As Macaulay put it, the central question was ‘simply whether…we shall teach languages in which, by universal confession, there are no books on any subject to be compared with our own; whether, when we can each European science, we shall teach systems which, by universal confession, whenever they differ from from those of Europe, differ for the worse; and whether, when we can patronise sound Philosophy and true History, we shall countenance, at the public expense, medical doctrines which would disgrace an English Farrier - Astronomy, which would move laughter in girls at an English boarding school - History, abounding with kings thirty feet high, and reigns thirty thousand years long, - and Geography, made up of seas of treacle and seas of butter.’ Traditional Indian learning which he condemned by the standards of the culture of which he was so confident a master, was, Macaulay argued, totally unfitted to achieve what should be achieved by public educational expenditure in India, the formation of ‘a class who may be interpreters between us and the millions whom we govern; a class of persons, Indians in blood and colour, but English in taste, in opinions, in morals, and in intellect’.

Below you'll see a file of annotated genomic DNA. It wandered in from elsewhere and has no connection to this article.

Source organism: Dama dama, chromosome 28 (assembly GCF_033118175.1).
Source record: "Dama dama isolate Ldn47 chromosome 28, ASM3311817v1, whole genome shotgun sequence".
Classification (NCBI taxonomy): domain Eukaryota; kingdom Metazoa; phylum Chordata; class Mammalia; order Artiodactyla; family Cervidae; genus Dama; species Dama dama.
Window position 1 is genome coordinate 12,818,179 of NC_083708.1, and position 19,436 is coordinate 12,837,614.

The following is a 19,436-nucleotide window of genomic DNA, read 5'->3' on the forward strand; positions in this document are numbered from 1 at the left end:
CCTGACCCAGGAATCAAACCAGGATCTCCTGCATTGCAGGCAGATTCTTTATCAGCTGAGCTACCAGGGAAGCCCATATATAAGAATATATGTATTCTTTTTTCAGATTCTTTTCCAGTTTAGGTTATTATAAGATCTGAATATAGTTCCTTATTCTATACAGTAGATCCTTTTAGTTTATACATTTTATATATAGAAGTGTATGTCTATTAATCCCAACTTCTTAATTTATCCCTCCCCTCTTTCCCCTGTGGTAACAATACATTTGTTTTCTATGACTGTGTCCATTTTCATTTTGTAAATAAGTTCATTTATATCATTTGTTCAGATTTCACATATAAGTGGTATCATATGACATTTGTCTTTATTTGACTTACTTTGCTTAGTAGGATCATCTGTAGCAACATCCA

Trevelyan, G.O. 1876. Life and Letters of Macaulay. London. Cited by Roberts, J.M. 1985. The Triumph Of The West. p. 353. London: British Broadcasting Corporation.